Martin Luther King, Jr. day is upcoming on Monday, January 16th. Instead of treating it as another time to get a day off work or school, now is a great opportunity to share with your kids about who this important person is behind the holiday, and the significance. Just a few days ago, my own 6-year old daughter asked who MLK was when I told her she had a day off school soon. This got my wheels spinning on how to best explain this to her. So here are some ideas below!
There are some amazing books out there about MLK, in particular, in kids format. One of my favorites is the book, “Who Was Martin Luther King Jr?”. There are a series of books that explain a lot of historical figures, and we love them all! You can buy it here, or head to the nearest bookstore to browse through the books in store! I think reading an age-appropriate book with pictures is a really great way to teach younger kids.
Teach Your Kids About Kindness and Fairness
MLK stood on the principles of fairness, equality and justice for all. Share with your kids a video of his famous speech, or read it to them. Take this time to share just how important it is to treat everyone with kindness. In honor of MLK, pick something kind you can do for someone else today, like taking flowers to an elderly neighbor, paying for someone’s meal in the drive through, or making a handmade card for someone special. I cannot think of a better way to honor the day and his legacy, then to spread kindness.
Arts and Crafts
If you have preschoolers, they probably respond best to hands on activities. I have found some great printables such as coloring sheets, craft ideas, and word searches and crosswords (for the older kids). You can browse that here, and print as needed!
Be Honest With Your Kids
Sometimes conversations can be hard to have with our kids. But our history is important, and the truth needs to be shared. Of course, it is up to every parent to decide what is age-appropriate and the right time to have hard conversations. Share with your kids about the civil right movement, what it is, and what people experienced during that time. Share with them why it was important to MLK to march and fight for the rights of himself and others.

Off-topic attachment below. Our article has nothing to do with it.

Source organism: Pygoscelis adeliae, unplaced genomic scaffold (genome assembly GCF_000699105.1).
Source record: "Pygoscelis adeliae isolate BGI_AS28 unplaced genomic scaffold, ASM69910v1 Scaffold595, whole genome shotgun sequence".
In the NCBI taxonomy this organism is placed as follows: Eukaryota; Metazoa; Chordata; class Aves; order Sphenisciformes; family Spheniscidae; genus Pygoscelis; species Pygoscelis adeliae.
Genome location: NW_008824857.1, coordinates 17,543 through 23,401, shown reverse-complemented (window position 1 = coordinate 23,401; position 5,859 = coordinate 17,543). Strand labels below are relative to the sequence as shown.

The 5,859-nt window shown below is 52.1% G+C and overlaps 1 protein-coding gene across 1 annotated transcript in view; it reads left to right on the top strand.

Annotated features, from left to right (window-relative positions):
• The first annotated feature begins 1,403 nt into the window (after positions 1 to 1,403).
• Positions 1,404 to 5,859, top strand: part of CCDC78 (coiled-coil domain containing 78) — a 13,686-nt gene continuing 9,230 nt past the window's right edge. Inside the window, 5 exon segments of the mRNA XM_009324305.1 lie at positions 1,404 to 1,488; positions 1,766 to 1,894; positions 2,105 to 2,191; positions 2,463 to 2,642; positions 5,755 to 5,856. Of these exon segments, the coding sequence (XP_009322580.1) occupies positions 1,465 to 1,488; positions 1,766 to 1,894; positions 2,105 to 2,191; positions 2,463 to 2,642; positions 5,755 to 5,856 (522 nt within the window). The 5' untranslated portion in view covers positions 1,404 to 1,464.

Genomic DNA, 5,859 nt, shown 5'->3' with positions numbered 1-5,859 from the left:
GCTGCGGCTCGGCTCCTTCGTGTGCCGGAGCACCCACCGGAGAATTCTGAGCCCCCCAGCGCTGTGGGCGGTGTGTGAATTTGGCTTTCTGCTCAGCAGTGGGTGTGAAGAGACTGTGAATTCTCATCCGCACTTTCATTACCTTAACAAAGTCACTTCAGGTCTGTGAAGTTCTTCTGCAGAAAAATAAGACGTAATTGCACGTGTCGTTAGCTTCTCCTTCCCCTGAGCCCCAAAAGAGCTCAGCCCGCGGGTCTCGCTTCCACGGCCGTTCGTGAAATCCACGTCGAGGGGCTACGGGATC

The local Tennessee State Museum (FREE!) i a great place to visit. It is always closed on Mondays, so you cannot go on MLK day, but I highly encourage a visit. It walks through the history of our state and touches on the Civil Rights era. You can see great exhibits and read all about it. They also have a fun kids section for your littles!
The Civil Rights Museum in Memphis is a must-visit experience that everyone should have. It is worth the drive to Memphis, and can be done in a day, or a long weekend. I have been and the entire experience is humbling, somber and eye opening. The museum guides visitors through five centuries of history — from the beginning of the resistance during slavery, through the Civil War and Reconstruction, the rise of Jim Crow, and the seminal events of the late 20th century that inspired people around the world to stand up for equality. You will also visit the Lorraine Hotel Building, where MLK spent his final hours, and they have keep it preserved and in tact.
*Tennessee residents with state-issued ID may visit the museum for free on Mondays from 3 p.m. until closing, except holidays and special occasions.
If you are traveling to Atlanta, I encourage you to visit the MLK birthplace and Martin Luther King, Jr. National Historical Park. Go hear his story, visit the home of his birth, and where he played as a child. Walk in his footsteps, and hear his voice in the church where he moved hearts and minds.